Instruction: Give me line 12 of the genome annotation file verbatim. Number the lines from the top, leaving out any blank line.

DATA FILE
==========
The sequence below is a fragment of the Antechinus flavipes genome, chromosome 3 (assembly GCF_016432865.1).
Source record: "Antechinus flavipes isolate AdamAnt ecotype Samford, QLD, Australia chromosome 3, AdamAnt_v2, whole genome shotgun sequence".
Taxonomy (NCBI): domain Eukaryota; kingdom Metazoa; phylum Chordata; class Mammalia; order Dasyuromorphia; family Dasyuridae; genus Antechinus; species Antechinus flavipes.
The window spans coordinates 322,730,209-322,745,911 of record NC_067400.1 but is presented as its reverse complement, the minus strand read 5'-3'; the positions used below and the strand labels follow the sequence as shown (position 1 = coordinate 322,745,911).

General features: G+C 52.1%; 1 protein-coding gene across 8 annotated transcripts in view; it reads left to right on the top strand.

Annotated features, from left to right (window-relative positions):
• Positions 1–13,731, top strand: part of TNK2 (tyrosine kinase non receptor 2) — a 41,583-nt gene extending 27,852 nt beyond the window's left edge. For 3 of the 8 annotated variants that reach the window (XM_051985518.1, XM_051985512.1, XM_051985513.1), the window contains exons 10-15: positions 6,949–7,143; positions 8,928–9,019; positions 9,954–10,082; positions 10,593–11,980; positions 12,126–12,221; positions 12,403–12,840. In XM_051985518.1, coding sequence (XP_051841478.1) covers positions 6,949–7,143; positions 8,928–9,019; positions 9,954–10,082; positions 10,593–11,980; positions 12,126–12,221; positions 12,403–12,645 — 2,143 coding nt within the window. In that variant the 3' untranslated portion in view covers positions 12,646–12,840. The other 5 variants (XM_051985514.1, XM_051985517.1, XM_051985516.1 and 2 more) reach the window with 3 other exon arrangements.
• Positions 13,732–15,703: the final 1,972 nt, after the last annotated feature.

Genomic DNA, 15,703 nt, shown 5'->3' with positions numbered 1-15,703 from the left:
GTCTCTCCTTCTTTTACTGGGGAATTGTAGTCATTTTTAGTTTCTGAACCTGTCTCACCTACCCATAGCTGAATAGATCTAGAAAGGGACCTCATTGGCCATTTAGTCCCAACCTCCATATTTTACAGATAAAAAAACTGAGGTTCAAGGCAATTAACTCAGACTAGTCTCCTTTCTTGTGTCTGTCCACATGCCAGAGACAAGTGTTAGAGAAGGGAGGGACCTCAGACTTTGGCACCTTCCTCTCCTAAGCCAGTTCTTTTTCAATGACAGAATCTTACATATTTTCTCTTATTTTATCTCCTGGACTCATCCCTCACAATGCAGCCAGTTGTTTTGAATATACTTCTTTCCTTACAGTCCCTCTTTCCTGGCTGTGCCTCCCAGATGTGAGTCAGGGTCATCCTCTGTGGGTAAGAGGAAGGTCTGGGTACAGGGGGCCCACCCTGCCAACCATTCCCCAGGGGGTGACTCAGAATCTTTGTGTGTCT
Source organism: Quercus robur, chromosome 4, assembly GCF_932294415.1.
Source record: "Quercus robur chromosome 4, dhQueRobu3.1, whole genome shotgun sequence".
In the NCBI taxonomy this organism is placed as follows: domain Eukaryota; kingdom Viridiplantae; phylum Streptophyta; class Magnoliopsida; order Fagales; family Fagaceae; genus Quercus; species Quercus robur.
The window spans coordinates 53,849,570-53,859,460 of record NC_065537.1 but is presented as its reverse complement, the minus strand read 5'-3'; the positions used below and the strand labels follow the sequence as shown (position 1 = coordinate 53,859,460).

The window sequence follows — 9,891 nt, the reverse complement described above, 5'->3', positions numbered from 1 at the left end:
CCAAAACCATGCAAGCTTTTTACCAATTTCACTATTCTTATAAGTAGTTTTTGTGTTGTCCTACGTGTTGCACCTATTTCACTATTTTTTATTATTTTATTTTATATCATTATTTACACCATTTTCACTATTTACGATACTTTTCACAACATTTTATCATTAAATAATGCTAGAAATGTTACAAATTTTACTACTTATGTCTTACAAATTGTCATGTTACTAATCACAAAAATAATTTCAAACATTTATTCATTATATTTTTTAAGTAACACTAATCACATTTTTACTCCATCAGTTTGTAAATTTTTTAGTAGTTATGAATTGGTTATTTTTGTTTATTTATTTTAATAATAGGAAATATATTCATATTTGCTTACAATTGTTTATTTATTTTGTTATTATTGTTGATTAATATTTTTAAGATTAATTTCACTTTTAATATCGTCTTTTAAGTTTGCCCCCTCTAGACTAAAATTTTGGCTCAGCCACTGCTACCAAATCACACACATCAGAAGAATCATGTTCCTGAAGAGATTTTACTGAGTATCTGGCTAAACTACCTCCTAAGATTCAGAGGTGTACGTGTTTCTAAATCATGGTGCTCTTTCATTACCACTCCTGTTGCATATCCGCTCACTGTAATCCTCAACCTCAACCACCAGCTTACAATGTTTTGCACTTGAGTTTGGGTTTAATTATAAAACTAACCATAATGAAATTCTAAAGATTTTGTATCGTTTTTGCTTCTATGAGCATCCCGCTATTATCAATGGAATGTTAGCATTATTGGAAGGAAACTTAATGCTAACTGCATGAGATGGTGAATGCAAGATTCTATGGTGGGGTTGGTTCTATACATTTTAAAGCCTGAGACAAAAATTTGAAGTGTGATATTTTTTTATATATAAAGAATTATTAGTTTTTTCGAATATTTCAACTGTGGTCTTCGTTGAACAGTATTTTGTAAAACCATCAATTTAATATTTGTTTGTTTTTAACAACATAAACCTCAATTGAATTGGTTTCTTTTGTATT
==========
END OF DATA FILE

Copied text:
Source record: "Quercus robur chromosome 4, dhQueRobu3.1, whole genome shotgun sequence".